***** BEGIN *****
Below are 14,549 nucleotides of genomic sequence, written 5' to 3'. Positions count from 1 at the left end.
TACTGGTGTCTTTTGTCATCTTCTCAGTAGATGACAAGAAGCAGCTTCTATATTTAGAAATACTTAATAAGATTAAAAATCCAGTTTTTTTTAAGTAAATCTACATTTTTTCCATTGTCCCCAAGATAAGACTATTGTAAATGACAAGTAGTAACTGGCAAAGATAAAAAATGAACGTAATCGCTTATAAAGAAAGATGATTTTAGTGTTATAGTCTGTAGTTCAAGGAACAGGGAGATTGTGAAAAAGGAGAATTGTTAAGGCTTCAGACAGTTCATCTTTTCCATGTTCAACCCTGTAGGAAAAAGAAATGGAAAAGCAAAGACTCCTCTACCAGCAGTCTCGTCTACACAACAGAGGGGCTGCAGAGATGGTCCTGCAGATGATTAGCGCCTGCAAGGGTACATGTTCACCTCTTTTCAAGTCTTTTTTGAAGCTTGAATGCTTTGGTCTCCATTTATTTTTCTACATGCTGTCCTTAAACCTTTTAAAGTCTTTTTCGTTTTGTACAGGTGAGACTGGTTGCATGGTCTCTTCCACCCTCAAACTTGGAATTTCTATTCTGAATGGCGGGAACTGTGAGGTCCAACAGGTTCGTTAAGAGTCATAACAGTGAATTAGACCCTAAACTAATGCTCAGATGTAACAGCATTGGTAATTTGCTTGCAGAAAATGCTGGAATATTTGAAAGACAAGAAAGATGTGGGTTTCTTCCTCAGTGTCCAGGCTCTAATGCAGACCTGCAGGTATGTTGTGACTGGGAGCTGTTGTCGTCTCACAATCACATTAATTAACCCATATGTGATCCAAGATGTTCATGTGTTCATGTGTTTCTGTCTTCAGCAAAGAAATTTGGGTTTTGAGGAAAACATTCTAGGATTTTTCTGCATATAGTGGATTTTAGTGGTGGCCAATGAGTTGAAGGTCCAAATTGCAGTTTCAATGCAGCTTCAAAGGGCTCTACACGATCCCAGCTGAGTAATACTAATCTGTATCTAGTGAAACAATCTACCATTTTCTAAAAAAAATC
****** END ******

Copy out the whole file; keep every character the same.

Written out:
Below are 14,549 nucleotides of genomic sequence, written 5' to 3'. Positions count from 1 at the left end.
TACTGGTGTCTTTTGTCATCTTCTCAGTAGATGACAAGAAGCAGCTTCTATATTTAGAAATACTTAATAAGATTAAAAATCCAGTTTTTTTTAAGTAAATCTACATTTTTTCCATTGTCCCCAAGATAAGACTATTGTAAATGACAAGTAGTAACTGGCAAAGATAAAAAATGAACGTAATCGCTTATAAAGAAAGATGATTTTAGTGTTATAGTCTGTAGTTCAAGGAACAGGGAGATTGTGAAAAAGGAGAATTGTTAAGGCTTCAGACAGTTCATCTTTTCCATGTTCAACCCTGTAGGAAAAAGAAATGGAAAAGCAAAGACTCCTCTACCAGCAGTCTCGTCTACACAACAGAGGGGCTGCAGAGATGGTCCTGCAGATGATTAGCGCCTGCAAGGGTACATGTTCACCTCTTTTCAAGTCTTTTTTGAAGCTTGAATGCTTTGGTCTCCATTTATTTTTCTACATGCTGTCCTTAAACCTTTTAAAGTCTTTTTCGTTTTGTACAGGTGAGACTGGTTGCATGGTCTCTTCCACCCTCAAACTTGGAATTTCTATTCTGAATGGCGGGAACTGTGAGGTCCAACAGGTTCGTTAAGAGTCATAACAGTGAATTAGACCCTAAACTAATGCTCAGATGTAACAGCATTGGTAATTTGCTTGCAGAAAATGCTGGAATATTTGAAAGACAAGAAAGATGTGGGTTTCTTCCTCAGTGTCCAGGCTCTAATGCAGACCTGCAGGTATGTTGTGACTGGGAGCTGTTGTCGTCTCACAATCACATTAATTAACCCATATGTGATCCAAGATGTTCATGTGTTCATGTGTTTCTGTCTTCAGCAAAGAAATTTGGGTTTTGAGGAAAACATTCTAGGATTTTTCTGCATATAGTGGATTTTAGTGGTGGCCAATGAGTTGAAGGTCCAAATTGCAGTTTCAATGCAGCTTCAAAGGGCTCTACACGATCCCAGCTGAGTAATACTAATCTGTATCTAGTGAAACAATCTACCATTTTCTAAAAAAAATC